Does participating in high school athletics programs help or hinder students from getting good grades? In new research, Ryan Yeung finds a link between academic achievement and athletic participation in high school. Using data from a study begun in 1980, he finds that those students who were athletes or athletic leaders had grades between 8 and 13 percent higher than those that were non-athletes. He argues that the skills developed as a participant or leader on an athletic team are also useful in the academic sphere.
Despite their popularity with parents, students, and communities, there has been a certain wariness towards school sports by Americans. Data from the Child Trends survey finds that participation in school athletics was generally flat from 1991 to 2011. In 2011, the most recent year of data available, 66.1 percent of American eighth graders, 62.2 percent of 10th graders, and 56.2 percent of 12th graders reported participating in school athletics. The aggregate figures mask some between group differences. 60.9 percent of male twelfth graders reported taking part in school athletics, but only 50.9 of female twelfth graders reported partaking. Student athletes also tend to come from backgrounds with more highly educated parents.
In recent research I examine this iconic aspect of American education and find that there are achievement benefits to participation in varsity athletics as well as to leadership on varsity on teams, though these benefits are focused on Caucasian and female athletes.
Estimating the effect of school athletics on student outcomes, in this case, performance on standardized test scores is not a straightforward matter – student-athletes are not a randomly selected group. How do we know that it is participation in school sports that results in higher test scores, and not the things, observable and unobservable, associated with student athletes? Ideally, one would conduct a random assignment experiment to examine the relationship between participation in school sports and student outcomes. We would randomly assign a group of students to experimental (participation in varsity sports) and control groups (no participation in varsity sports). But this is not possible in reality. Athletic ability cannot be randomly assigned. An experimental approach is simply not possible in this case.
I study the effect of varsity sports participation on student achievement using two econometric methods. The first method involves controlling for school fixed effects – aspects of schools, both observed and unobserved, that do not change over time. The second method relies on an instrumental variable strategy, based on a method first used by Eric R. Eide and Nick Ronan. The idea is to find a variable which correlates with being a student athlete – I used student height as in the Eide and Ronan study. Intuitively, with a few exceptions like gymnastics or equestrian, it makes sense that taller athletes are likely to be better at sports and hence more likely to participate in them. This theory is borne out by the data as presented in Figure 1. The average athlete in the data is 67.3 inches or 5 foot 6 inches tall, 1.67 inches taller than the average non-athlete. Athletic leaders are even taller.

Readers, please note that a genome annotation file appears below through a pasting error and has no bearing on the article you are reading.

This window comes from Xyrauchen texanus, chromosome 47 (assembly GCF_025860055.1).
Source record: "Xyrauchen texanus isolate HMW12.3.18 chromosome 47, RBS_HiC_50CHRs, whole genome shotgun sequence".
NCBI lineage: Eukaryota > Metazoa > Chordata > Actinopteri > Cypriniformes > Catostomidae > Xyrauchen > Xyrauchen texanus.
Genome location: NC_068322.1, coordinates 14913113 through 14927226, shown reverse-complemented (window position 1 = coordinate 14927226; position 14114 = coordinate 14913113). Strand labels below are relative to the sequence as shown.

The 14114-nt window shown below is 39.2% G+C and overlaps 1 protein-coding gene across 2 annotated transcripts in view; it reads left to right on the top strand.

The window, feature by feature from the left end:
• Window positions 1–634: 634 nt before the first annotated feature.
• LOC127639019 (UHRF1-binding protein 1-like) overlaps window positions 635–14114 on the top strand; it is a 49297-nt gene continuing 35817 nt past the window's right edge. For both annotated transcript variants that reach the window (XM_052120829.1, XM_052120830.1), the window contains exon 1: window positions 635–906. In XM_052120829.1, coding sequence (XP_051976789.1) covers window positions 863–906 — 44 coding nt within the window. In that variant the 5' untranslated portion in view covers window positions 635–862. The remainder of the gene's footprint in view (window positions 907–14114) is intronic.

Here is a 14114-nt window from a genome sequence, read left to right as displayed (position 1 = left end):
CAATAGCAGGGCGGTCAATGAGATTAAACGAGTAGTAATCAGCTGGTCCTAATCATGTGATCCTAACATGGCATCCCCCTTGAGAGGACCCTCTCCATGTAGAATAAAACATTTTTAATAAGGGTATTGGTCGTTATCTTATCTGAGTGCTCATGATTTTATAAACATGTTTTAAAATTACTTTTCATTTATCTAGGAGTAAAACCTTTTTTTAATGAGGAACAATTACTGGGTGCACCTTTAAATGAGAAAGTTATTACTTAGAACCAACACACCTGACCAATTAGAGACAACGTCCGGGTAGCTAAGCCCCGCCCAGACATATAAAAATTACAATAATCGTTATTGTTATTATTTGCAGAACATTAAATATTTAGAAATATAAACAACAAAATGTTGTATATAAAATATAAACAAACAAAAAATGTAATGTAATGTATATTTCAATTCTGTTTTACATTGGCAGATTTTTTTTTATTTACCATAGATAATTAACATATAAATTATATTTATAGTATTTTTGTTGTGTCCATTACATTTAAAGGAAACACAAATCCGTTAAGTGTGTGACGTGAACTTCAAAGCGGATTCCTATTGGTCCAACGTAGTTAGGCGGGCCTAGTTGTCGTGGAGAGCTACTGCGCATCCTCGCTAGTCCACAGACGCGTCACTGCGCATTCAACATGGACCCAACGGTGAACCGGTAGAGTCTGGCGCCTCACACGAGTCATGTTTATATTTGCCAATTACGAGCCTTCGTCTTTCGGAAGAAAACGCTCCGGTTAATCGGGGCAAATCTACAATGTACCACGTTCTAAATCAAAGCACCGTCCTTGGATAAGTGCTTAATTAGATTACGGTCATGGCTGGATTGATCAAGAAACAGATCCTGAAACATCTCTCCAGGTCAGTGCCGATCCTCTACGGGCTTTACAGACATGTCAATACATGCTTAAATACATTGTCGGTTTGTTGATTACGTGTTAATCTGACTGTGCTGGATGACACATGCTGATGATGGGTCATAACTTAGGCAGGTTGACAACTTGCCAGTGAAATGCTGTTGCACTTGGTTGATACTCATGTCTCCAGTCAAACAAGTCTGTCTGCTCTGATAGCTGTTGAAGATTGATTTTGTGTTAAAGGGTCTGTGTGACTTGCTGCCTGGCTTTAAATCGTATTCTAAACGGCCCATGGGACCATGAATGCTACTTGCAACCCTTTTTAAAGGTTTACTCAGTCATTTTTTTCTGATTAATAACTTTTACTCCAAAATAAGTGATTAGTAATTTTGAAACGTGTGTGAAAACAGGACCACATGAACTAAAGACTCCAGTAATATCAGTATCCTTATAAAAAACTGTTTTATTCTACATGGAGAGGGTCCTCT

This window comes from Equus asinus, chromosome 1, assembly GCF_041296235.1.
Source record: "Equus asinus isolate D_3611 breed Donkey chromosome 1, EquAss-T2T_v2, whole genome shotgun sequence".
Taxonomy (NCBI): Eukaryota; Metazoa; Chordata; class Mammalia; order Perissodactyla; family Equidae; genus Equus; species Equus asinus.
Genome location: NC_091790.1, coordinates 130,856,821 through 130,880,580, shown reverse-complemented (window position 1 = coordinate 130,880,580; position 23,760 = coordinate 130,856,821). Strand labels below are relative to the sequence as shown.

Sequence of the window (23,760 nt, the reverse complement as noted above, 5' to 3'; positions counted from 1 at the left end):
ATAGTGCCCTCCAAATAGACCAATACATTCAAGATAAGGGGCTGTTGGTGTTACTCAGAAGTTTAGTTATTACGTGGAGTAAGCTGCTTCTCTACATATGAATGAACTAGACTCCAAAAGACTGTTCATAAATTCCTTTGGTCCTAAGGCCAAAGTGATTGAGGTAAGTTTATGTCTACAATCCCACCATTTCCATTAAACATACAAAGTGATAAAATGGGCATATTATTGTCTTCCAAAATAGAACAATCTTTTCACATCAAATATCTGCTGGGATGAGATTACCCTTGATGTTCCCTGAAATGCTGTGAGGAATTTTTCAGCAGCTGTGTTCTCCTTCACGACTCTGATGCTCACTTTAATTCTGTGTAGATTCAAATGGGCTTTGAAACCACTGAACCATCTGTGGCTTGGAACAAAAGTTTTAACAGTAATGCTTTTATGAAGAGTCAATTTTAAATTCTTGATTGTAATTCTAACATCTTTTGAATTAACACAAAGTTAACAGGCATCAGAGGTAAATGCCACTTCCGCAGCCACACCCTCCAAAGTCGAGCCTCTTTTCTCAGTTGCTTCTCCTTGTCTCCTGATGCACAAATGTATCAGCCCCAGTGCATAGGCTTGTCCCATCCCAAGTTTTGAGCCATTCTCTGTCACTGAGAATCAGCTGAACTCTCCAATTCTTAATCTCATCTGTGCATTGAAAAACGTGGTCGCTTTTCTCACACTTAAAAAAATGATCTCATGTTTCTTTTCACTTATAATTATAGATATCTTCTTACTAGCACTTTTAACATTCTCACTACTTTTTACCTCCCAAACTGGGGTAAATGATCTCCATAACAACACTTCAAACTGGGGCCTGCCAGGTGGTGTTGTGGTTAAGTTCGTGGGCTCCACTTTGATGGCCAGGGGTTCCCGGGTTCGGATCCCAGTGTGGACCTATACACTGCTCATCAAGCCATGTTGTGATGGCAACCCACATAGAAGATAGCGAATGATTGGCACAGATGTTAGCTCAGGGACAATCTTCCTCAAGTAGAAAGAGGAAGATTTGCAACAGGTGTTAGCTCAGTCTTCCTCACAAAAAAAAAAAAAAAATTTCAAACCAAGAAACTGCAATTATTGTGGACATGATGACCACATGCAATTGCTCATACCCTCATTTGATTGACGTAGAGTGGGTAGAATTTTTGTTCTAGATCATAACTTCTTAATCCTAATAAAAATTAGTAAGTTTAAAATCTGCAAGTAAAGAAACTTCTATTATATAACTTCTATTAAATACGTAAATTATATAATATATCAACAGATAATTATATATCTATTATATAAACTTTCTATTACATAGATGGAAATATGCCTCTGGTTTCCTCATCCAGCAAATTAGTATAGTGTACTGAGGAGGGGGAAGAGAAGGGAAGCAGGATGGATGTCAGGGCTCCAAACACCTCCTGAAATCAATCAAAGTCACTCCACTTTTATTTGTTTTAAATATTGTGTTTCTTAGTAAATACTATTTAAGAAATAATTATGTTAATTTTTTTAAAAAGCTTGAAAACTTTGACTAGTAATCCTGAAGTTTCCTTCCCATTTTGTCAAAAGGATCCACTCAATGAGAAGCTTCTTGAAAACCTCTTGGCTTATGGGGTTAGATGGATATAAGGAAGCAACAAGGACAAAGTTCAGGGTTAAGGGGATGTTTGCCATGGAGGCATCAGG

Figure 1 – Height Differences among Student athletes and non-athletes
The data for this study comes from the High School and Beyond Survey (HSB), sophomore cohort, conducted in 1980. The HSB was published by the National Center for Educational Statistics and contains data on students, parents, schools, and performance on cognitive tests. One of the best aspects of the HSB is the wide range of examination data available that is available. HSB tested students in five different subject areas: reading, two mathematics exams, civics, science, and vocabulary. In addition to the measures of athletic participation and leadership, I control for several variables that have been shown by theoretical and empirical research to impact educational outcomes.
The results are significant in four examinations: in reading student athletes score 9 points better than non-athletes and in Math I 8 points, science, 13.5 points and vocabulary, 11 points. These positive benefits however are concentrated on female and Caucasian athletes. I also find that athletic leaders score better than non-leaders on every exam. The gain to athletic leadership is slightly less than 10 points in reading and Math I.
In an influential study in the 1960s, Sociologist James S. Coleman proposed that athletics and academic achievement behaved as a zero-sum game. In many schools, particularly smaller schools, Coleman argued that the inherent social system meant that it was important to be an athlete or a scholar, but not both. I find little evidence of this – students can have their cake and eat it too. Indeed, athletics and academics appear to reinforce each other. The skills developed as a participant or leader on an athletic team are useful in the academic sphere as well.
This article is based on the paper ‘Athletics, Athletic Leadership, and Academic Achievement’ in Education and Urban Society.
Note: This article gives the views of the author, and not the position of USApp– American Politics and Policy, nor of the London School of Economics.
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Ryan Yeung – State University of New York
Ryan Yeung is an Assistant Professor of Public Administration at the State University of New York College at Brockport. He received his doctorate in public administration and policy from Syracuse University. His research focuses on public finance and education policy issues.